jc week 1 devotional 75 words ONLY
Read: James 1
Scripture has much to say about managing conflict in all sorts of situations. In his Sermon on the Mount, Jesus said, “Blessed are the peacemakers for they shall be called sons of God” (Matthew 5:9, English Standard Version). Essentially, conflict management and resolution is all about “peacemaking.” In an effort to become effective peacemakers in the world, we will not only learn techniques to help our efforts but will also look at what Scripture says. As we journey together over the next five weeks, we will be examining the Book of James for our devotional time together. We will examine one chapter per week by paying special attention to specific ideas directly related to culture and conflict management. This week, please read James 1.
In James 1:5-8, James tells us that God generously gives wisdom to all who ask in faith. Scott McKnight (2011) made this comment about wisdom in the Book of James:
Wisdom is more than an intelligent sagaciousness that has the ability to spin out potent proverbs for specific situations: it is a kind of life that pursues “justice” (1:20), “love” 2:8-11), and “peace” (3:18) along properly moral lines--that is without resorting to violence or volatile language. To ask for “wisdom” is almost to ask for an ability to ‘endure’ with the ethic of Jesus (justice, love, and peace) when pressure is put on people to live otherwise. (emphasis added, p. 86)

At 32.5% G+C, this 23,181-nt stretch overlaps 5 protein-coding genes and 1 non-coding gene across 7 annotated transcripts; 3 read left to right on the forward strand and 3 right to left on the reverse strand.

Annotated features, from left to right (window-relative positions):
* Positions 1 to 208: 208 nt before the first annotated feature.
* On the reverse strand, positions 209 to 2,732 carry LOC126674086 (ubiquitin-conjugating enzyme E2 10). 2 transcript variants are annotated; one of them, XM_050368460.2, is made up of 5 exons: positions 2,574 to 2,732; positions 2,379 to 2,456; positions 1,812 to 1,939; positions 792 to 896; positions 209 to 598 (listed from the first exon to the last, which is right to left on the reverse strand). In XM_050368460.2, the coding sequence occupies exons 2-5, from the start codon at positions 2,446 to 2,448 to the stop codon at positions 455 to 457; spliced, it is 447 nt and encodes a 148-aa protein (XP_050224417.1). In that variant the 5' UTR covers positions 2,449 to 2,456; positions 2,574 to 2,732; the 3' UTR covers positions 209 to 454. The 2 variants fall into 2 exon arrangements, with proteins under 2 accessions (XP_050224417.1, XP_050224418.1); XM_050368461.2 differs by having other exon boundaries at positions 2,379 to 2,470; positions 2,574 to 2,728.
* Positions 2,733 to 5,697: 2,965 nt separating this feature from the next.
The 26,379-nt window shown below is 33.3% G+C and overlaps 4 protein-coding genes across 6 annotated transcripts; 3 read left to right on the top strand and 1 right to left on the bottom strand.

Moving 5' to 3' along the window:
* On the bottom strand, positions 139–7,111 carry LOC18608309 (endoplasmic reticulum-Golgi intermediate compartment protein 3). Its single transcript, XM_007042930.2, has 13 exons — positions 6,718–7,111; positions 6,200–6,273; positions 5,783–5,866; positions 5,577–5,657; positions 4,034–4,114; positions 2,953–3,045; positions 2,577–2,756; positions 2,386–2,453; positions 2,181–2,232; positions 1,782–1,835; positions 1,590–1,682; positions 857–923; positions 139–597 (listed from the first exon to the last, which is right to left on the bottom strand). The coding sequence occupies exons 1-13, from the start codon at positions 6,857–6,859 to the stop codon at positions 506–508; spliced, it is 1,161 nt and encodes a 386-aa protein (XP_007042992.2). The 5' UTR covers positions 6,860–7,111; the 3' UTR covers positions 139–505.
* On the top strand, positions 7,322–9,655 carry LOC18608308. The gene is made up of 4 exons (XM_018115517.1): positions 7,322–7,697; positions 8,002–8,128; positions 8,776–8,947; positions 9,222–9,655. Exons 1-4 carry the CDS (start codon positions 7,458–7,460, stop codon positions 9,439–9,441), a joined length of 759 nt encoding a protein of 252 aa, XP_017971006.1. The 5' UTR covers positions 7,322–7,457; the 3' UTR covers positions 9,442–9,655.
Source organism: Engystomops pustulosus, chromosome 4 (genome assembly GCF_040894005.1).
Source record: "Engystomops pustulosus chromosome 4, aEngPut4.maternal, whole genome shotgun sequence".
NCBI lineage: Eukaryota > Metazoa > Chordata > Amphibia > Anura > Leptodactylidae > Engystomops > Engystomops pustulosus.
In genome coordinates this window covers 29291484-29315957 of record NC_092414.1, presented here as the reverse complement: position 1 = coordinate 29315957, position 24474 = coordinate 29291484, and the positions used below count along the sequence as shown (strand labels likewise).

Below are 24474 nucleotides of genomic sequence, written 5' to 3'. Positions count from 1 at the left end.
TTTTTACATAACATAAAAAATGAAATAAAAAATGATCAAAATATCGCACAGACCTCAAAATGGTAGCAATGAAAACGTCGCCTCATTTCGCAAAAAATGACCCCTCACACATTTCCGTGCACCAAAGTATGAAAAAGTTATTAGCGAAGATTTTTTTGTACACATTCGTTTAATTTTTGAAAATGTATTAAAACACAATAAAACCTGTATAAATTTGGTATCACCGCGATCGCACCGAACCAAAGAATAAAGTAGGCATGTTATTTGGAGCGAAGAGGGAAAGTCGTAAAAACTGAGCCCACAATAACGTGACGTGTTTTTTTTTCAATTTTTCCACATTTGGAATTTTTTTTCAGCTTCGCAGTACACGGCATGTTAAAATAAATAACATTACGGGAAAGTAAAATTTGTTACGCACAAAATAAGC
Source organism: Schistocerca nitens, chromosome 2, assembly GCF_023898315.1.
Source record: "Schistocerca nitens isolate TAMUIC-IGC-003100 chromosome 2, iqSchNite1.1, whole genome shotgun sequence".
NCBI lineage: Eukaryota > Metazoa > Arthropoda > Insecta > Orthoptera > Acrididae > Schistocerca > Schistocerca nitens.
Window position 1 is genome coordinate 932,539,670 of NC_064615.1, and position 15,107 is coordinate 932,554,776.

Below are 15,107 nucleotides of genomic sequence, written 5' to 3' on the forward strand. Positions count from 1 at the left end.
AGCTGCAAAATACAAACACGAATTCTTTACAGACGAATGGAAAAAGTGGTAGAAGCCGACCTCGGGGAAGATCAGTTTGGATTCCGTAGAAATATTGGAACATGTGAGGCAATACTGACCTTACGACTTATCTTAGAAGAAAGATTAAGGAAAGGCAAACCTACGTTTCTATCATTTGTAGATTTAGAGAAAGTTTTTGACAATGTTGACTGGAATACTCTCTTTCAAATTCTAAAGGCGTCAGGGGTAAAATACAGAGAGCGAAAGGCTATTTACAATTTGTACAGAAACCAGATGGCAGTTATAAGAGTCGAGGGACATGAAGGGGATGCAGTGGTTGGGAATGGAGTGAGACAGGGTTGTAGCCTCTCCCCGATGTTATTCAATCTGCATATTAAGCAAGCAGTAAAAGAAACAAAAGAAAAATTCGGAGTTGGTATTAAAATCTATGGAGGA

McKnight helps us see the close connection James made between wisdom and using our words in peaceful ways. What is amazing is that God is always willing to give wisdom generously to those who ask it.
As we move through the chapter to 1:19-20, James helps us understand that a wise use of words is knowing when not to speak but to use another God-given faculty: listening. In fact, he commands us to be “quick to hear.” The kind of hearing that James has in mind is not simply that we hear the sound that others make but that we take in and consider deeply what the other person is saying. Have you ever noticed that when we do not practice good listening, we often are quick to become angry? Often when we respond in anger it is because we want to control the other person. Listening allows us to return control to the person speaking (and saying the things that we do not necessarily want to hear).
As you reflect on the ideas of wisdom, peacemaking, listening, and anger answer one of
the following questions:
- Can you think of moments in your life where you did not pay attention to wisdom and did not practice good listening? How did those moments go? Do you wish you could go back and change it? Why?
- Do you have moments where you needed to have a difficult conversation with someone? Did you ask for wisdom on knowing what to say? Did you practice excellent listening where you really heard the other person? How did that situation go?